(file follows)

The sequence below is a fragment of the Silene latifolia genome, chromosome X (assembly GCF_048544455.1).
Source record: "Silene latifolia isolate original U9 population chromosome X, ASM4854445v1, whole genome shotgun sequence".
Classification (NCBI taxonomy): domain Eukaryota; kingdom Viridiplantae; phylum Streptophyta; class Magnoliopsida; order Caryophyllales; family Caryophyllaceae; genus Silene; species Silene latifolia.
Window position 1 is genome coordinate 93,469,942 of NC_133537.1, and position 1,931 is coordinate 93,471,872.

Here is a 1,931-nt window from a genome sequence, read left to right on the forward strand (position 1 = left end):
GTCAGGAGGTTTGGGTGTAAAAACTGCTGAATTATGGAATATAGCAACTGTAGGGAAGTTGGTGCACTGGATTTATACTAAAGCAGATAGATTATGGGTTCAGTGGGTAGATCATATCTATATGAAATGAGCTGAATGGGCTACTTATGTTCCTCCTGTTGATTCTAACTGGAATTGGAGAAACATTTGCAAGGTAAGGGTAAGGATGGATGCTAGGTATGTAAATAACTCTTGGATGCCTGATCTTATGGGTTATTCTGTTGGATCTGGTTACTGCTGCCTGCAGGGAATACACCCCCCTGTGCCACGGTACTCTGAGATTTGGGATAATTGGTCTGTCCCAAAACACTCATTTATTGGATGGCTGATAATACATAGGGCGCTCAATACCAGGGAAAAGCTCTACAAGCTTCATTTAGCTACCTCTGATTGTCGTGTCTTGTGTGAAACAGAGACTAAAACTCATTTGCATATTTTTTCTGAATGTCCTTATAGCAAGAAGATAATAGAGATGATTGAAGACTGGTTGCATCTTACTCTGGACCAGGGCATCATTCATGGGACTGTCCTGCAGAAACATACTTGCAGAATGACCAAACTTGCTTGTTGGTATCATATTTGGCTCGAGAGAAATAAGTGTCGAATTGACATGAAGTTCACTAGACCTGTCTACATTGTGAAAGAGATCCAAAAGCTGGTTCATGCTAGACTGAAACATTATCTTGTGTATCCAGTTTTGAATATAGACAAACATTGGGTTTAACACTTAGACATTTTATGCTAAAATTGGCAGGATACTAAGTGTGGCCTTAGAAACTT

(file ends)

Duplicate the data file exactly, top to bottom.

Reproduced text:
The sequence below is a fragment of the Silene latifolia genome, chromosome X (assembly GCF_048544455.1).
Source record: "Silene latifolia isolate original U9 population chromosome X, ASM4854445v1, whole genome shotgun sequence".
Classification (NCBI taxonomy): domain Eukaryota; kingdom Viridiplantae; phylum Streptophyta; class Magnoliopsida; order Caryophyllales; family Caryophyllaceae; genus Silene; species Silene latifolia.
Window position 1 is genome coordinate 93,469,942 of NC_133537.1, and position 1,931 is coordinate 93,471,872.

Here is a 1,931-nt window from a genome sequence, read left to right on the forward strand (position 1 = left end):
GTCAGGAGGTTTGGGTGTAAAAACTGCTGAATTATGGAATATAGCAACTGTAGGGAAGTTGGTGCACTGGATTTATACTAAAGCAGATAGATTATGGGTTCAGTGGGTAGATCATATCTATATGAAATGAGCTGAATGGGCTACTTATGTTCCTCCTGTTGATTCTAACTGGAATTGGAGAAACATTTGCAAGGTAAGGGTAAGGATGGATGCTAGGTATGTAAATAACTCTTGGATGCCTGATCTTATGGGTTATTCTGTTGGATCTGGTTACTGCTGCCTGCAGGGAATACACCCCCCTGTGCCACGGTACTCTGAGATTTGGGATAATTGGTCTGTCCCAAAACACTCATTTATTGGATGGCTGATAATACATAGGGCGCTCAATACCAGGGAAAAGCTCTACAAGCTTCATTTAGCTACCTCTGATTGTCGTGTCTTGTGTGAAACAGAGACTAAAACTCATTTGCATATTTTTTCTGAATGTCCTTATAGCAAGAAGATAATAGAGATGATTGAAGACTGGTTGCATCTTACTCTGGACCAGGGCATCATTCATGGGACTGTCCTGCAGAAACATACTTGCAGAATGACCAAACTTGCTTGTTGGTATCATATTTGGCTCGAGAGAAATAAGTGTCGAATTGACATGAAGTTCACTAGACCTGTCTACATTGTGAAAGAGATCCAAAAGCTGGTTCATGCTAGACTGAAACATTATCTTGTGTATCCAGTTTTGAATATAGACAAACATTGGGTTTAACACTTAGACATTTTATGCTAAAATTGGCAGGATACTAAGTGTGGCCTTAGAAACTT